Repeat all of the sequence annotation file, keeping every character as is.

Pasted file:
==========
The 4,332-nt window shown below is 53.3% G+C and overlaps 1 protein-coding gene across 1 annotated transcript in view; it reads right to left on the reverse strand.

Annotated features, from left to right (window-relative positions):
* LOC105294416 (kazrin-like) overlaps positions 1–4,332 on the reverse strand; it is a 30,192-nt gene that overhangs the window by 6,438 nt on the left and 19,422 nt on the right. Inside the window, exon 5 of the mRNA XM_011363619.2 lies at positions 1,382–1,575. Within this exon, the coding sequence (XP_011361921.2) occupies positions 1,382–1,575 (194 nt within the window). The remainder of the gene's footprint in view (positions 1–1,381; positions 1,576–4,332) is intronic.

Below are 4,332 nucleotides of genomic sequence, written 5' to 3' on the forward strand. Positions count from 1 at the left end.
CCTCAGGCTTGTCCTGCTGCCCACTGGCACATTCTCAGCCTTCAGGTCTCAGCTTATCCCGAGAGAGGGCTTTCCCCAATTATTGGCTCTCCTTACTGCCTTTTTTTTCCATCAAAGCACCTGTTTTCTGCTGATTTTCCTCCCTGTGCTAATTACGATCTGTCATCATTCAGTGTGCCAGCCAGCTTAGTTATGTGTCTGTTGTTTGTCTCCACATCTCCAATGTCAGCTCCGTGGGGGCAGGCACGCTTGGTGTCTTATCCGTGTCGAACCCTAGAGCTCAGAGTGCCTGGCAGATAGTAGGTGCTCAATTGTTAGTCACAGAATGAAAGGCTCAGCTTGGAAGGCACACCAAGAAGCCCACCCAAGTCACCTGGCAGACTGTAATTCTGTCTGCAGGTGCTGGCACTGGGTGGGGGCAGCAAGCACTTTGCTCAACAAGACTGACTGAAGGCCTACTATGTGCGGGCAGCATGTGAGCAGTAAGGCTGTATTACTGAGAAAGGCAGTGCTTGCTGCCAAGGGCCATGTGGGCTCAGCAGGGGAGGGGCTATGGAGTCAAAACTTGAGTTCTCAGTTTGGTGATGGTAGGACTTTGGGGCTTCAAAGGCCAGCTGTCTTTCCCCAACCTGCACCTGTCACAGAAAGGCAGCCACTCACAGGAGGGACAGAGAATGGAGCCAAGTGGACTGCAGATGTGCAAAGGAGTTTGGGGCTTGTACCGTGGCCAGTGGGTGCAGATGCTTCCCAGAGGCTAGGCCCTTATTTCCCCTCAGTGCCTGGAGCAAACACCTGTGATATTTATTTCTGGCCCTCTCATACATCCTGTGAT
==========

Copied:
The 4,332-nt window shown below is 53.3% G+C and overlaps 1 protein-coding gene across 1 annotated transcript in view; it reads right to left on the reverse strand.

Annotated features, from left to right (window-relative positions):
* LOC105294416 (kazrin-like) overlaps positions 1–4,332 on the reverse strand; it is a 30,192-nt gene that overhangs the window by 6,438 nt on the left and 19,422 nt on the right. Inside the window, exon 5 of the mRNA XM_011363619.2 lies at positions 1,382–1,575. Within this exon, the coding sequence (XP_011361921.2) occupies positions 1,382–1,575 (194 nt within the window). The remainder of the gene's footprint in view (positions 1–1,381; positions 1,576–4,332) is intronic.

Below are 4,332 nucleotides of genomic sequence, written 5' to 3' on the forward strand. Positions count from 1 at the left end.
CCTCAGGCTTGTCCTGCTGCCCACTGGCACATTCTCAGCCTTCAGGTCTCAGCTTATCCCGAGAGAGGGCTTTCCCCAATTATTGGCTCTCCTTACTGCCTTTTTTTTCCATCAAAGCACCTGTTTTCTGCTGATTTTCCTCCCTGTGCTAATTACGATCTGTCATCATTCAGTGTGCCAGCCAGCTTAGTTATGTGTCTGTTGTTTGTCTCCACATCTCCAATGTCAGCTCCGTGGGGGCAGGCACGCTTGGTGTCTTATCCGTGTCGAACCCTAGAGCTCAGAGTGCCTGGCAGATAGTAGGTGCTCAATTGTTAGTCACAGAATGAAAGGCTCAGCTTGGAAGGCACACCAAGAAGCCCACCCAAGTCACCTGGCAGACTGTAATTCTGTCTGCAGGTGCTGGCACTGGGTGGGGGCAGCAAGCACTTTGCTCAACAAGACTGACTGAAGGCCTACTATGTGCGGGCAGCATGTGAGCAGTAAGGCTGTATTACTGAGAAAGGCAGTGCTTGCTGCCAAGGGCCATGTGGGCTCAGCAGGGGAGGGGCTATGGAGTCAAAACTTGAGTTCTCAGTTTGGTGATGGTAGGACTTTGGGGCTTCAAAGGCCAGCTGTCTTTCCCCAACCTGCACCTGTCACAGAAAGGCAGCCACTCACAGGAGGGACAGAGAATGGAGCCAAGTGGACTGCAGATGTGCAAAGGAGTTTGGGGCTTGTACCGTGGCCAGTGGGTGCAGATGCTTCCCAGAGGCTAGGCCCTTATTTCCCCTCAGTGCCTGGAGCAAACACCTGTGATATTTATTTCTGGCCCTCTCATACATCCTGTGAT